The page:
Return to Player (RTP) and Hit Frequency: What Do These Mean?
Return to Player (RTP) is the term casinos use to describe the percentage of all the wagered money a VLT or slot machine will pay back to players over time. For example, if you make a hundred $1 bets on a machine on which the RTP is 90%, you might expect to get back about $90 in wins. Of course, both house advantage and RTP are generally calculated over the long term. Almost anything can happen in the short term (see Short Term Volatility versus Long Term Predictability), so you should only ever bet with money you’re prepared to lose.
Yet a 2018 report from the University of Nevada, Las Vegas (UNLV) Center for Gambling Research shows that Nevada’s nickel slots deliver 94.39% RTP (5.61% house edge) on average. Anthony Lucas, a professor of hospitality at UNLV, explained casinos’ thought process when it comes to higher payout percentages.
You may have already noticed that RTP is really just the flip side of house advantage. If a machine has a 20% house advantage, then the average RTP will be 80%, meaning that over time the machine will keep about 20% of all money bet and will return the other 80% to players in wins.
Hit frequency is the term casinos use to describe how often a machine will stop on a winning combination. For example, if a machine has a hit frequency of 8%, it means that the machine will stop on a winning combination about 8% of the time. Blazing 7s slot machine. It’s worth noting that many slots and VLTs allow players to bet on multiple lines on each spin. The result is that, on a single spin, a player could get one or more winning combinations, along with numerous losing combinations. To the player, it may feel as though he is winning more often, but as always, over time the losing combinations will far outnumber the winning ones.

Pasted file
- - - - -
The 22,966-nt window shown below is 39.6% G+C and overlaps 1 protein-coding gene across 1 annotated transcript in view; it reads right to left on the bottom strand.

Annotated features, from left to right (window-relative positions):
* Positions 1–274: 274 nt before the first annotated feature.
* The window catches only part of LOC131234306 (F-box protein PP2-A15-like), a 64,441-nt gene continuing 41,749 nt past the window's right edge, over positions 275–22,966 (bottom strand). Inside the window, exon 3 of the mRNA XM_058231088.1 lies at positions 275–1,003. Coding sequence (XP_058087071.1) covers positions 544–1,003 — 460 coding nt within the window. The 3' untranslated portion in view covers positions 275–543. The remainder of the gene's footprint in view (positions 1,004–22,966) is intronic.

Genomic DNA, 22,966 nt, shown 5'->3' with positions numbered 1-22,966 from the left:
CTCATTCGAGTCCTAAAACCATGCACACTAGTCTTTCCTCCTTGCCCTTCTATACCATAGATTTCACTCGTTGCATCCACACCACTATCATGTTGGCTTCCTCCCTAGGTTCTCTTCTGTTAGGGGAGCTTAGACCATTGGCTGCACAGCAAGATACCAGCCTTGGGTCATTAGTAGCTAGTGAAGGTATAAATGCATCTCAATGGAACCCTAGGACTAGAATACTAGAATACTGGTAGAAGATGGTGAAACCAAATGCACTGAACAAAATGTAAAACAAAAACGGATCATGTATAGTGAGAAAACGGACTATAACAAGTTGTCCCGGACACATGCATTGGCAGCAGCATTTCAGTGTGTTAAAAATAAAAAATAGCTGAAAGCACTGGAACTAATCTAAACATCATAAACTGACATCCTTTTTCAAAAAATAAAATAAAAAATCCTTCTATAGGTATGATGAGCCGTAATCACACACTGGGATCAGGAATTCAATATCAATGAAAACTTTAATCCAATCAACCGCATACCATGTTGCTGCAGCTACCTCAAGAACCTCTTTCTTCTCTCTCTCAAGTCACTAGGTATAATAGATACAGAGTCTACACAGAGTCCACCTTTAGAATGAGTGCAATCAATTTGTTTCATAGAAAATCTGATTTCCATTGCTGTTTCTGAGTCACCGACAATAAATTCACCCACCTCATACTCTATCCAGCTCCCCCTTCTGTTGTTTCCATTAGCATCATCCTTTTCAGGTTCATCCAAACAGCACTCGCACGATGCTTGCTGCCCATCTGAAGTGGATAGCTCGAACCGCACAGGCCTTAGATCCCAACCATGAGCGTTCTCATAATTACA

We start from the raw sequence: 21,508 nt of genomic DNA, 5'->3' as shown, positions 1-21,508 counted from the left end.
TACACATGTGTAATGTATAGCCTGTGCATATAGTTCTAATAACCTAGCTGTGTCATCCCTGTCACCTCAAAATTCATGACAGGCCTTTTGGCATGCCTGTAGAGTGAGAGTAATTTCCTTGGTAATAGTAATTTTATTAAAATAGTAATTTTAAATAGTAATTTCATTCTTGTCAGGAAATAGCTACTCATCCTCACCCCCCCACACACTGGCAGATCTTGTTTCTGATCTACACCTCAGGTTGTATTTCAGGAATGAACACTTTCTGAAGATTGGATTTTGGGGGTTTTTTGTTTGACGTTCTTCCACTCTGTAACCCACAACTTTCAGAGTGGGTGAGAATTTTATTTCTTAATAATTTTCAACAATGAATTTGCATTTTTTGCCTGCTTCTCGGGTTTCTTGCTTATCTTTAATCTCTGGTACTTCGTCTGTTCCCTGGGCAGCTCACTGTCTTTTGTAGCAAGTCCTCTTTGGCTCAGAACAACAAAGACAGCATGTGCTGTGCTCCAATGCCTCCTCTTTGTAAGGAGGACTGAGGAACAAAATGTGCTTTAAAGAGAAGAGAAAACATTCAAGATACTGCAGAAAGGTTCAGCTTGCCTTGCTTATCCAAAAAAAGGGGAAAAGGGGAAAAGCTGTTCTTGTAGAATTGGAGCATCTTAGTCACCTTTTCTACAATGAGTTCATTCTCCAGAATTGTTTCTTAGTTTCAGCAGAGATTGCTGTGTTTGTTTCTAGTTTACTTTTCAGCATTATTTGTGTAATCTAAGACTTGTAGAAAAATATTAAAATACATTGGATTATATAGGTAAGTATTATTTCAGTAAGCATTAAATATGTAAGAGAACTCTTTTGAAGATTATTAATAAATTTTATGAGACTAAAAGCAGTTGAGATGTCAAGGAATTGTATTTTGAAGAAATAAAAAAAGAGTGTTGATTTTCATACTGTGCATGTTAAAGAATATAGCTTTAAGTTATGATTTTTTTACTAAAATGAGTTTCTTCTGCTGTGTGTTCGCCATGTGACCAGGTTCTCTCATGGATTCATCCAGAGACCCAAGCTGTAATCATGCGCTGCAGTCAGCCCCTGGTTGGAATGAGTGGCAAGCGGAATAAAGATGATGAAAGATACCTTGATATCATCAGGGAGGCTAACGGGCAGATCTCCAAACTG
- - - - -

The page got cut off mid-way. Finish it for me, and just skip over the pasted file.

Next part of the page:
Among slots and VLTs there can be great variation in the hit frequency. Some slots have a hit frequency as low as 3%, while other games, such as video poker, have a hit frequency of almost 45%. The video poker hit frequency might sound very appealing, but remember that in almost half of those “hits,” the player just wins back his original bet. A machine with a 3% hit frequency may sound very unappealing, but it likely offers players a chance to win a very large jackpot. (Machines with large, progressive jackpots tend to have a lower hit frequency, but offer larger jackpots.)
Games with a low hit frequency are often perceived by players as “tight” because the wins can be so far apart, while games with a high hit frequency are sometimes perceived as being “loose” because there are so many small wins.
Remember, “hit frequency” is how often (on average) a winning combination will come up. “Return to player” is how much or what percentage of all money wagered that a machine will return over time.